The Cloud Is Programmed To Receive

At Oracle Open World 2011, Oracle CEO Larry Ellison took a stab at CEO Marc Benioff calling ‘the ultimate vendor lock-in’ and claimed that ‘you can check in but you can’t check out’ of I don’t know about you but this immediately reminded me of part of the famous Eagles song, ‘Hotel California’…

‘Relax,’ said the night man, ‘we are programmed to receive. You can check out any time you like, but you can never leave!’


Larry’s argument revolved around the use of proprietary instead of open programming language. Now, I am not saying Larry is right and I am not going to start a debate here on which programming language is open and which is not, but I do have a point to make about the (public) Cloud: the Cloud is programmed to receive.

Checking in and out of IaaS, PaaS and SaaS services at the front desk is easy, but when you checked out, did you really leave? How do you know ‘delete’ really means delete in the Cloud? Just like deleting a file on your computer hard drive does not mean it is gone, a provider may leave traces in the Cloud. If these traces are not encrypted they could be used to reconstruct your original data.

And what if your provider goes bust? What is going to happen with your data? They will likely have your data replicated across multiple servers and geographic locations, what will happen with that?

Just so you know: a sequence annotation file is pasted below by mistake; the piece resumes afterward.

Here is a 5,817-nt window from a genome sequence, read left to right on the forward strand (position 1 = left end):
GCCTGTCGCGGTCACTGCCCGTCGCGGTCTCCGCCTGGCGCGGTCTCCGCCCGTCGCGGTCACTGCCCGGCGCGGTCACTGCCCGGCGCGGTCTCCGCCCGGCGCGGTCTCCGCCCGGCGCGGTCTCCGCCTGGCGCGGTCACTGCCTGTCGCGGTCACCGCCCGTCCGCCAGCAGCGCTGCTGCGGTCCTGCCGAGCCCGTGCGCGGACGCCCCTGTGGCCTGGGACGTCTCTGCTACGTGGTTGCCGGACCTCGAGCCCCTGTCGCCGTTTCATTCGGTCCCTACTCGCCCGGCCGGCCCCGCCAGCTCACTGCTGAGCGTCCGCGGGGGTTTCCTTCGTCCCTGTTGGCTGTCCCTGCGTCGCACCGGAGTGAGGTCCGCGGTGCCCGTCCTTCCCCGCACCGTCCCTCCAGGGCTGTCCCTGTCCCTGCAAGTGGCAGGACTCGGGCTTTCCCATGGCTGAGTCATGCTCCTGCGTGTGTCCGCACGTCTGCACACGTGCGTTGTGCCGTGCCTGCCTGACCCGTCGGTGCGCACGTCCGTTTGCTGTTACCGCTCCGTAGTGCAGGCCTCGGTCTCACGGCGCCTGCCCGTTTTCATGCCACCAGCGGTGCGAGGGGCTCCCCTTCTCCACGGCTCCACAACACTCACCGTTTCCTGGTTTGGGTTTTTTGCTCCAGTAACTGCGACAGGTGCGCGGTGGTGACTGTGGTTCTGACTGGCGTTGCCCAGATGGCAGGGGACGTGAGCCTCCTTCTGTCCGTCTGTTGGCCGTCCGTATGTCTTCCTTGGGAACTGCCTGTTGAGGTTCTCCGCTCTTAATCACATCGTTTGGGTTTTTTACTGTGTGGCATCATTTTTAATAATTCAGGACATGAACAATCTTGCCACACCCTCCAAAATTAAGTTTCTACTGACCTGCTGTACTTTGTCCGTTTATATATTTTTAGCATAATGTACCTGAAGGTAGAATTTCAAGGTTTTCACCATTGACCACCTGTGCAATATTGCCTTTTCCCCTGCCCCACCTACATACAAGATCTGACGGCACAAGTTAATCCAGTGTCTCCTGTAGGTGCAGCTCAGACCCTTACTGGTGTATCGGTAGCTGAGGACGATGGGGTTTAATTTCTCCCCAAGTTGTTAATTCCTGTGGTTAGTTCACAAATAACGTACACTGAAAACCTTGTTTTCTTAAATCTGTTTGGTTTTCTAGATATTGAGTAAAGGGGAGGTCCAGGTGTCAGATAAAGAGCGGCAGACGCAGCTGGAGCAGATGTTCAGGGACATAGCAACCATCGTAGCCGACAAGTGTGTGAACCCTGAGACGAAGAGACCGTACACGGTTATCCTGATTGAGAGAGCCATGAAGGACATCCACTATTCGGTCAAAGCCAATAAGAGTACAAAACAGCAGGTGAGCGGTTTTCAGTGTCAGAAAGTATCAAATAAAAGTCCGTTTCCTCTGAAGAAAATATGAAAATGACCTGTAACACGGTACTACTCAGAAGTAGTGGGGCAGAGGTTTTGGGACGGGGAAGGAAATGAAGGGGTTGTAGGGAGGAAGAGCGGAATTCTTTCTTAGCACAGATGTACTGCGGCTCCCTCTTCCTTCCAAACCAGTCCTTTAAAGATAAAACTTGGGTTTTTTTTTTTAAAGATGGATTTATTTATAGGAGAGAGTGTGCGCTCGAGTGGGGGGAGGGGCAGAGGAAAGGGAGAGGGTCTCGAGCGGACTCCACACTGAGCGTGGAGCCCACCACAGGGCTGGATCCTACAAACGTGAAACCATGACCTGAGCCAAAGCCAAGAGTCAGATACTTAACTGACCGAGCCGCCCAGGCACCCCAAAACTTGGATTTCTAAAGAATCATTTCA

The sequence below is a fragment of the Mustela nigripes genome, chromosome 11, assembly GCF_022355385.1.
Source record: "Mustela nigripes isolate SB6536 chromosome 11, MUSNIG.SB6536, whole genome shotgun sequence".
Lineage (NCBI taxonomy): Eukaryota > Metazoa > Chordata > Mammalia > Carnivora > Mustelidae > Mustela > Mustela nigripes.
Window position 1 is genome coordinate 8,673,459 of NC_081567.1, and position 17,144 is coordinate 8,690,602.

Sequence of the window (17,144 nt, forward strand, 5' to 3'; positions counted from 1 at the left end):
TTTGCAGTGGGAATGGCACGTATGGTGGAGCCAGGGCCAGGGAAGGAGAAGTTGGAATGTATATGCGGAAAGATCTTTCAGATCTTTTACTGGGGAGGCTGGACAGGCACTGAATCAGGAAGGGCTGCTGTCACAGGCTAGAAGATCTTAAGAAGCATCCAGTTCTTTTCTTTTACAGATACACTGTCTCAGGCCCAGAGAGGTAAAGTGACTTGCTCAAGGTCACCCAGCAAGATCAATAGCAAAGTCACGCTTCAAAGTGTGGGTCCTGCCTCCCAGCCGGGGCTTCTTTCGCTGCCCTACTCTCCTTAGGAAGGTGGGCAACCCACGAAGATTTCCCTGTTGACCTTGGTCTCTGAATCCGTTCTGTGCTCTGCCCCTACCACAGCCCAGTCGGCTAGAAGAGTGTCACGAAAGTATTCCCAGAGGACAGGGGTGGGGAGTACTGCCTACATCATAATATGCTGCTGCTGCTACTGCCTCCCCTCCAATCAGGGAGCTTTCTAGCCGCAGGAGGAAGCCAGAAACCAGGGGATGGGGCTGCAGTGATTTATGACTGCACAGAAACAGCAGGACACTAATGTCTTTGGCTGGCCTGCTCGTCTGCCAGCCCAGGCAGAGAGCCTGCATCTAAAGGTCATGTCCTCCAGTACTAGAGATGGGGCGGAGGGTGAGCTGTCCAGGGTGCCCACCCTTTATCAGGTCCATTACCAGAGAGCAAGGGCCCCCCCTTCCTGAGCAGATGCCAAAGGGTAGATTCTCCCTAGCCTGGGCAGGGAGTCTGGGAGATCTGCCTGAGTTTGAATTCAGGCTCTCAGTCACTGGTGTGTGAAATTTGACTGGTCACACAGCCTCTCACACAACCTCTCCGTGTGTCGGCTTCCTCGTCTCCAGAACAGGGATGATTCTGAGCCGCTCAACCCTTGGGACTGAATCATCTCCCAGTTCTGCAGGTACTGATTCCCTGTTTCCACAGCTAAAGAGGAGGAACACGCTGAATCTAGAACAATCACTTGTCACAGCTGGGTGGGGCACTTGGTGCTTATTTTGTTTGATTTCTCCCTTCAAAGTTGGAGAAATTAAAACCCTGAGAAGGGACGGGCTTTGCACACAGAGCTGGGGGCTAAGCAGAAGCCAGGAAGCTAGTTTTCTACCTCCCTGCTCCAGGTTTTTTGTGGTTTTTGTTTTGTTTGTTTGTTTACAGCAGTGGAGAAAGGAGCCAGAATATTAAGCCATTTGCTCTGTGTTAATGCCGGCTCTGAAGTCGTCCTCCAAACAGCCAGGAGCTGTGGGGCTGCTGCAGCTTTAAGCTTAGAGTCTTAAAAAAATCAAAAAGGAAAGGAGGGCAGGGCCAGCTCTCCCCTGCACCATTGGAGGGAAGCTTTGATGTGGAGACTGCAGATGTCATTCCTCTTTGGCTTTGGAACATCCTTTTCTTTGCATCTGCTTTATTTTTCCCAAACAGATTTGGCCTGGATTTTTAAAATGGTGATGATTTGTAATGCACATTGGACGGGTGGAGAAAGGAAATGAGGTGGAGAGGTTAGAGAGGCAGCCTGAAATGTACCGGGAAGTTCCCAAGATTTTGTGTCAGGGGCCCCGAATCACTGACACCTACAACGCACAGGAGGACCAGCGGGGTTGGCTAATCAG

Data deletion will be of particular concern in highly regulated industries such as financial services, health care, government, or for law firms. But other industries will be concerned just the same. The Storage Networking Industry Association (SNIA) is working on data management interface standards that can guarantee data deletion. But ultimately Cloud providers will have to regulate themselves through bodies such as EuroCloud in Europe. If they don’t, EU security agencies like Enisa will continue to recommend private over public Clouds.

Let’s face it, there are no rules or regulations about Cloud data deletion (yet). Until there are, caveat emptor: you can check out of the Cloud any time, but did you really leave?

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About Pim Bilderbeek